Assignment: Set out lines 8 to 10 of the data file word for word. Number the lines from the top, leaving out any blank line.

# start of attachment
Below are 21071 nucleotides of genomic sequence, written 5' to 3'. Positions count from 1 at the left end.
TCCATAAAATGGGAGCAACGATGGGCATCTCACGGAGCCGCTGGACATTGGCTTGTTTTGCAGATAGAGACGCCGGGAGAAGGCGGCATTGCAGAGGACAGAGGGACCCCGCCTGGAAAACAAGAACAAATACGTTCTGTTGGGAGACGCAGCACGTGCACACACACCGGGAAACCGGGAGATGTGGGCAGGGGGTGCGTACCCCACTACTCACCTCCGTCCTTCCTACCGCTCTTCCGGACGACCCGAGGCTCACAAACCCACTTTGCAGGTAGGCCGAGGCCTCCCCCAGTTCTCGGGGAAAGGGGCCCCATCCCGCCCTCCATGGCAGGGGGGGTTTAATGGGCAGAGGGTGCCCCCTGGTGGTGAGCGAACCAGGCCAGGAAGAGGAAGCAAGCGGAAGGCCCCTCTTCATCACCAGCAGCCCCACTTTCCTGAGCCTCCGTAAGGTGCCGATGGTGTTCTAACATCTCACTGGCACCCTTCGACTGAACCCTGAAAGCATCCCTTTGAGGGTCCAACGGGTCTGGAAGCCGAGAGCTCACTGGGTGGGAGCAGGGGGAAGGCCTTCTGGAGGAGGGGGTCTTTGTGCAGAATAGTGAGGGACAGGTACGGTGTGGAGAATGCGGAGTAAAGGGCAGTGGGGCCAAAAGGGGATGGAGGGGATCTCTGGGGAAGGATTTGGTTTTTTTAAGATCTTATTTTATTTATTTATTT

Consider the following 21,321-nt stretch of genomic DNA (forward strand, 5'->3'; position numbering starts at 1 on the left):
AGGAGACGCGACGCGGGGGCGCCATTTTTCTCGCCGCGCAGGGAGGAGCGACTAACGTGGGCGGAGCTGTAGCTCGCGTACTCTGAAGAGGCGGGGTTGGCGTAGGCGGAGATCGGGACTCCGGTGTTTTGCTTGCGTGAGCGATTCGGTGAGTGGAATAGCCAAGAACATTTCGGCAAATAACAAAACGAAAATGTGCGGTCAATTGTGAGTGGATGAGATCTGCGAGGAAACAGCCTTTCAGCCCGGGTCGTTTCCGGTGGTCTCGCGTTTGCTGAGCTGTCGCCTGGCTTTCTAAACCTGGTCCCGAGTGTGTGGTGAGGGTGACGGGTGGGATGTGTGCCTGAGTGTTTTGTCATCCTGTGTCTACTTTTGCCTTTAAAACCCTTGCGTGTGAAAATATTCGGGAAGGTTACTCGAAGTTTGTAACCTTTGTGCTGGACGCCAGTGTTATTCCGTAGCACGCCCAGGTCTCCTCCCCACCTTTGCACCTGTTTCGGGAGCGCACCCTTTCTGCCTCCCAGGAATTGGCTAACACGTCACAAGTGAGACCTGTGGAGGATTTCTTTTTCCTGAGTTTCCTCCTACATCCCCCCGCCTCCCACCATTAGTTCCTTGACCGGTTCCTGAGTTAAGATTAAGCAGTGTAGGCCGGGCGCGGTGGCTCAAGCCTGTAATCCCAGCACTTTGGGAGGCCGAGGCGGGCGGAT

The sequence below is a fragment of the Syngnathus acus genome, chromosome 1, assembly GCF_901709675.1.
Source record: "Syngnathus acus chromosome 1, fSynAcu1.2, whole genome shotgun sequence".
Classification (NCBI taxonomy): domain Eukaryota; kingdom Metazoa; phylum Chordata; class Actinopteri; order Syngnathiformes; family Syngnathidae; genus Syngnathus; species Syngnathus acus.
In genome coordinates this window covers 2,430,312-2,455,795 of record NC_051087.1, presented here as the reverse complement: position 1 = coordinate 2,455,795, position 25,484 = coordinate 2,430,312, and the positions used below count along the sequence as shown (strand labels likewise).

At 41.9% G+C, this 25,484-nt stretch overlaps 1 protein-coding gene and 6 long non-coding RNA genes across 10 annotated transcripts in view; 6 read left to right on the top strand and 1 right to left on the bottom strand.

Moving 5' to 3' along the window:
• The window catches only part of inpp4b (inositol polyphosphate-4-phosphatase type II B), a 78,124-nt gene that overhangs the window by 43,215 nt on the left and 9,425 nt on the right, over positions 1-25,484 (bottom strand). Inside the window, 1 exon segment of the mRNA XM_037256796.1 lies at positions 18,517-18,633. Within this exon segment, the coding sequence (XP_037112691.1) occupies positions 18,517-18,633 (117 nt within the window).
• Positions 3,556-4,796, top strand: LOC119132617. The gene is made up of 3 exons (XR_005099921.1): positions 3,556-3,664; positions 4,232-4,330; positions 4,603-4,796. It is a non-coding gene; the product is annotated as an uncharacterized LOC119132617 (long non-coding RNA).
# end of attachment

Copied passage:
In genome coordinates this window covers 2,430,312-2,455,795 of record NC_051087.1, presented here as the reverse complement: position 1 = coordinate 2,455,795, position 25,484 = coordinate 2,430,312, and the positions used below count along the sequence as shown (strand labels likewise).

At 41.9% G+C, this 25,484-nt stretch overlaps 1 protein-coding gene and 6 long non-coding RNA genes across 10 annotated transcripts in view; 6 read left to right on the top strand and 1 right to left on the bottom strand.

Moving 5' to 3' along the window: